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SPECIAL TRAVEL ISSUE | On an Island Gem Unspoiled by
Tourism, a Relaxed Lifestyle and Lush Foliage Combine
for a True Escape

Still Soothing. Still Samoa

March 18, 2001|AMANDA JONES

Imagine this. It's pitch dark and you have just arrived on a remote South Pacific island. You haven't a clue what to expect because, truth is, Americans don't know much about the tiny, remote country of Samoa.

So here's a quick sketch: Robert Louis Stevenson died here, Margaret Mead created a scandal here, the local television station began operating in 1993 and the first traffic light was installed in the capital in 1996. An estimated 75% of the islanders are clinically obese, making Samoa one of the few nations to trounce the United States on the portly paradigm. These Rubenesque peoples are elaborately tattooed, welcoming and jovially indolent. The bulk of them are subsistence farmers. The country has competition-class surfing, it is the last place on earth to see the sun slip away, and it has the sort of scenic extravagance that summons the muse in poets. Its location smack in the middle of the Pacific means the hordes have not yet descended. Just my kind of place.

We were there for the waves. My husband, Greg, is one of those improbable baby boomers who plays at CEO all week and then metamorphoses into a determined beach bum on weekends. Our vacations, therefore, typically involve three sacred words: World Class Surf. Because I do not fancy spending every vacation pacing the high-tide mark of Pipeline in Hawaii, I scour the world for places where the waves are "pumping," the nature spectacular and the culture as untouched as is likely in the second millennium. What little literature I could find on Samoa indicated it had all of the above.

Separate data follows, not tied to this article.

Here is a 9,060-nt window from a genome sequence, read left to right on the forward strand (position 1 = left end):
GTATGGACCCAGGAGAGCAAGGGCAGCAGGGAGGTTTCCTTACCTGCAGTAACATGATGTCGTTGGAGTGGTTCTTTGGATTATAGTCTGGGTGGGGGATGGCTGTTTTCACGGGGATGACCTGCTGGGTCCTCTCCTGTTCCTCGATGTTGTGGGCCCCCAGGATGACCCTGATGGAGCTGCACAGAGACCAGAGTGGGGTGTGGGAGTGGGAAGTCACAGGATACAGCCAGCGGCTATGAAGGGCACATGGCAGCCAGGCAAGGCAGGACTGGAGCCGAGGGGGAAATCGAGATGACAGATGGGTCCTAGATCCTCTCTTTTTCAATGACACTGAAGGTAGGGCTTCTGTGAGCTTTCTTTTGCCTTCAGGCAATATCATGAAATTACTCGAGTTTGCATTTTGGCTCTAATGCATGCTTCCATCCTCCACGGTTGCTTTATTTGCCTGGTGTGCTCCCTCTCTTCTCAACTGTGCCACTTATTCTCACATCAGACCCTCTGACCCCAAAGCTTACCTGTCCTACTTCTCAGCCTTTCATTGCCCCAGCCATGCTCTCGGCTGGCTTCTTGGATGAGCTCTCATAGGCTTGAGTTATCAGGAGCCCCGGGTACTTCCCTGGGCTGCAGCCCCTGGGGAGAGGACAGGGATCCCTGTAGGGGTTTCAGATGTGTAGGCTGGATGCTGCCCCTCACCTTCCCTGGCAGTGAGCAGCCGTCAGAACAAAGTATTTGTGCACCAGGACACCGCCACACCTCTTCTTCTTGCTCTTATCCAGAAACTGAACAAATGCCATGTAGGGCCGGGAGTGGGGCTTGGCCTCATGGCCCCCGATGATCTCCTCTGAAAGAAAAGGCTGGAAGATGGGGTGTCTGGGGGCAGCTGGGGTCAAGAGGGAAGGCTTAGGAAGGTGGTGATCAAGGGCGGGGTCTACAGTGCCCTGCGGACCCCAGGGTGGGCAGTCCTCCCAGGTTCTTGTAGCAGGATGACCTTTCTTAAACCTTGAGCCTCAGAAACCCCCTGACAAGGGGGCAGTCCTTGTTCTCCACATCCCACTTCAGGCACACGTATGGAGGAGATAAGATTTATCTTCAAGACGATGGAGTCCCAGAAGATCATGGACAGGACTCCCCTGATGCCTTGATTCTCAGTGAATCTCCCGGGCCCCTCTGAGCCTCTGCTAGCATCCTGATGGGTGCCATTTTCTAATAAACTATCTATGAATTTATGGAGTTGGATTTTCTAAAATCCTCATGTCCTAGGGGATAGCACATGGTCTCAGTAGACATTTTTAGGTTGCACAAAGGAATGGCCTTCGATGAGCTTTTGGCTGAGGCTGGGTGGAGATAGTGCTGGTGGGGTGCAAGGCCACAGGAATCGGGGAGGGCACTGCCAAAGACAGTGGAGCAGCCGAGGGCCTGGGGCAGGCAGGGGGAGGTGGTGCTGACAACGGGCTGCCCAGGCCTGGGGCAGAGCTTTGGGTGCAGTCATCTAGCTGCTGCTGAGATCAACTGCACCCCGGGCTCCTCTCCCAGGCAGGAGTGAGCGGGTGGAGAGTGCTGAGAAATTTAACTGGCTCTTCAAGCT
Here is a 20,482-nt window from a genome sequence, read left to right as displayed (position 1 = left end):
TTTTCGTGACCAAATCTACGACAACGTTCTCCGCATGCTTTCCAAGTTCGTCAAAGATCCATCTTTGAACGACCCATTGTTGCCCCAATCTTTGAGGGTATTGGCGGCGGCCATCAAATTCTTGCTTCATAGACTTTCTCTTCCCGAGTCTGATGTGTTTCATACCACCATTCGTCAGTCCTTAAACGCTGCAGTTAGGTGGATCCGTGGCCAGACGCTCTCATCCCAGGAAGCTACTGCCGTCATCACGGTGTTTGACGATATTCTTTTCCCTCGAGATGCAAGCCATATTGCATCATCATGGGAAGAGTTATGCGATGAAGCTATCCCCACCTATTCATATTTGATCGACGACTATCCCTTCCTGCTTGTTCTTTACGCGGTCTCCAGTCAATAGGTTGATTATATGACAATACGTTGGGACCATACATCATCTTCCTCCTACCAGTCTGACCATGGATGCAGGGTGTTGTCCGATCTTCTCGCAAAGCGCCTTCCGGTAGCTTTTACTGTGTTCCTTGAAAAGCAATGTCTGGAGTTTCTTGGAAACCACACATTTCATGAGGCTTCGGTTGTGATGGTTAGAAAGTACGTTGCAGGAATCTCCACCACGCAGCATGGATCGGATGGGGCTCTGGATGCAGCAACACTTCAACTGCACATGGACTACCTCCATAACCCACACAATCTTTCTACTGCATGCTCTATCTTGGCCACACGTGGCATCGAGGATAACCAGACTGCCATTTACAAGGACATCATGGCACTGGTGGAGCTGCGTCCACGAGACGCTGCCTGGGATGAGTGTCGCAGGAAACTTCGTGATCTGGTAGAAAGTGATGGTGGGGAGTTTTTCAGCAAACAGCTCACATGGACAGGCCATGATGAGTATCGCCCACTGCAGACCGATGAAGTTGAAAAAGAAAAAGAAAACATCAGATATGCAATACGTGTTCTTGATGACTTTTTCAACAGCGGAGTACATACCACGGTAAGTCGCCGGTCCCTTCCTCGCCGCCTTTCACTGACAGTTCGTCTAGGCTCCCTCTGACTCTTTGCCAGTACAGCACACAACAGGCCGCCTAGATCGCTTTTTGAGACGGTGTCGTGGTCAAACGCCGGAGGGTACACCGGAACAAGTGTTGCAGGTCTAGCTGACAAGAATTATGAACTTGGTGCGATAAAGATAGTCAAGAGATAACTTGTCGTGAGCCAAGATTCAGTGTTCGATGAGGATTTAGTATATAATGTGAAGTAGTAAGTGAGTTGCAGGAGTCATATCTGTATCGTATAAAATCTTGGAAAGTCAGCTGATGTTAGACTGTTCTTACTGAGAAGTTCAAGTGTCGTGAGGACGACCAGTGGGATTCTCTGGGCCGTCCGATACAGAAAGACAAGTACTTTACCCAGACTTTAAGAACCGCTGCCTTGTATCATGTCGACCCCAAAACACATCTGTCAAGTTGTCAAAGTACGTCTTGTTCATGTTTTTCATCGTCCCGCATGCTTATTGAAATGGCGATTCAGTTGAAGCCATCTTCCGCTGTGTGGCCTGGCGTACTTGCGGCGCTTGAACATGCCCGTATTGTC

The flight from Los Angeles direct to Samoa took about 10 1/2 hours. We reached the island about 2:30 a.m., then faced a 45-minute minivan drive to our hotel on the southern side of the island. Weary, I breathed deeply and was greeted by an unidentifiable but tantalizing fragrance - salty and faintly syrupy. The smell of fecundity. The smell of relaxation. The luggage was loaded on the roof of the vehicle, desperately teetering, tied with rope that once must have been beach flotsam. Driving through the night, I tried not to imagine my suitcase careening off, though this seemed like the sort of place where you could replace your entire wardrobe with a single piece of cloth, as this appeared to be all the locals wore. Even in the darkness, I could see roads free of the litter that plagues most developing countries. I saw tended gardens, mowed lawns, whitewashed rocks neatly lining the streets, pathways of bleached shells, towering palm trees and numerous ornate, candy-colored churches. Gradually we began to pass small houses set among luxuriant foliage, some illuminated with a fluorescent bulb, others glowing by the light of the television. There were mats on the floor humped with sleeping bodies, the occasional chair, the odd dresser. It took me a moment to realize we were looking right through the homes; there were absolutely no walls. These peoples' lives and possessions were on display under a roof of corrugated tin or palm thatching held up by carved wooden posts and bound together with coconut fiber. These open structures are known as fales. We could see where families cook, eat, sleep, socialize. I wondered briefly where they change, where they bathe. I also wondered about the crime rate. Obviously, there wasn't much of one. I smiled. So far, so good.

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